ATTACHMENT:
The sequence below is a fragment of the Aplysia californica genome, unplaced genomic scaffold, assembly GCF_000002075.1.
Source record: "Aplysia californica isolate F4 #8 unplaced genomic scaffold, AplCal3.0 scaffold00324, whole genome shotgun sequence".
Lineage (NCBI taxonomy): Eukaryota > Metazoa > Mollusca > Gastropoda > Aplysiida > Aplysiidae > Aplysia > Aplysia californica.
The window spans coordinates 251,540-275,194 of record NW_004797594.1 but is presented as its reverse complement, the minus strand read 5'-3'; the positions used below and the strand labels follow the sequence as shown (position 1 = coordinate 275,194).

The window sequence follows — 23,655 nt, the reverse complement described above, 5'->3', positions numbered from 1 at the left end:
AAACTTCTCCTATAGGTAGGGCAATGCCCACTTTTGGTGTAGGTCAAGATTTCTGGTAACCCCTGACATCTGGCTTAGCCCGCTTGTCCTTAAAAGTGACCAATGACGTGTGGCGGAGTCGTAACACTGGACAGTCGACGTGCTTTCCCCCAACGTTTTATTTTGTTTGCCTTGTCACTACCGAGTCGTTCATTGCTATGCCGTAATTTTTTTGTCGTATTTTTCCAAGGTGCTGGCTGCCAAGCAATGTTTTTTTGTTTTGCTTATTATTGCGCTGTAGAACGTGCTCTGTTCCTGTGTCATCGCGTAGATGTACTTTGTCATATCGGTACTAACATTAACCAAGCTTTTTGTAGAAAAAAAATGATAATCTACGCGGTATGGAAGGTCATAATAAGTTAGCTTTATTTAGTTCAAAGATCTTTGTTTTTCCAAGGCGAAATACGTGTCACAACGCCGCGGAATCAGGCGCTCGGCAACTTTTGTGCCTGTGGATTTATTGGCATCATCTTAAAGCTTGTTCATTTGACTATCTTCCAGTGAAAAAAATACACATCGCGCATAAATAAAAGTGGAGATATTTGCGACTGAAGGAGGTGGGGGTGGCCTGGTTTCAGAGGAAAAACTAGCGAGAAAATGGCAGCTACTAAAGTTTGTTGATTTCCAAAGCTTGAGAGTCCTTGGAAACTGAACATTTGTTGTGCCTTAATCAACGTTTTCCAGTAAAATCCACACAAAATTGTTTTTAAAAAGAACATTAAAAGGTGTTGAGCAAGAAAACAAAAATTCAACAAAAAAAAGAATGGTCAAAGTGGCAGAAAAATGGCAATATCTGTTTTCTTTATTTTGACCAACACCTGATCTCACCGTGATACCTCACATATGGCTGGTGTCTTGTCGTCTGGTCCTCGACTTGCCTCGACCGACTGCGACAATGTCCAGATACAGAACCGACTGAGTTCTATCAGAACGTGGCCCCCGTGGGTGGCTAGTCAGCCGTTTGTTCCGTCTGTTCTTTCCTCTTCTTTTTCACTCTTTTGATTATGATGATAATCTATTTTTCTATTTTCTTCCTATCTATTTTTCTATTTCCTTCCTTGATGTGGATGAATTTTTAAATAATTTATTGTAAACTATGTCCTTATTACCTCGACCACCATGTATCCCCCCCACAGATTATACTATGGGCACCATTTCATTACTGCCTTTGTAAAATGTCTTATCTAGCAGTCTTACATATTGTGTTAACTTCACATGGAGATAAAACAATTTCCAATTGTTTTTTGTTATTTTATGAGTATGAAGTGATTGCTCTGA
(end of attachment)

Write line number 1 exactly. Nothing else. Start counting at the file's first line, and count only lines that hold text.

The sequence below is a fragment of the Aplysia californica genome, unplaced genomic scaffold, assembly GCF_000002075.1.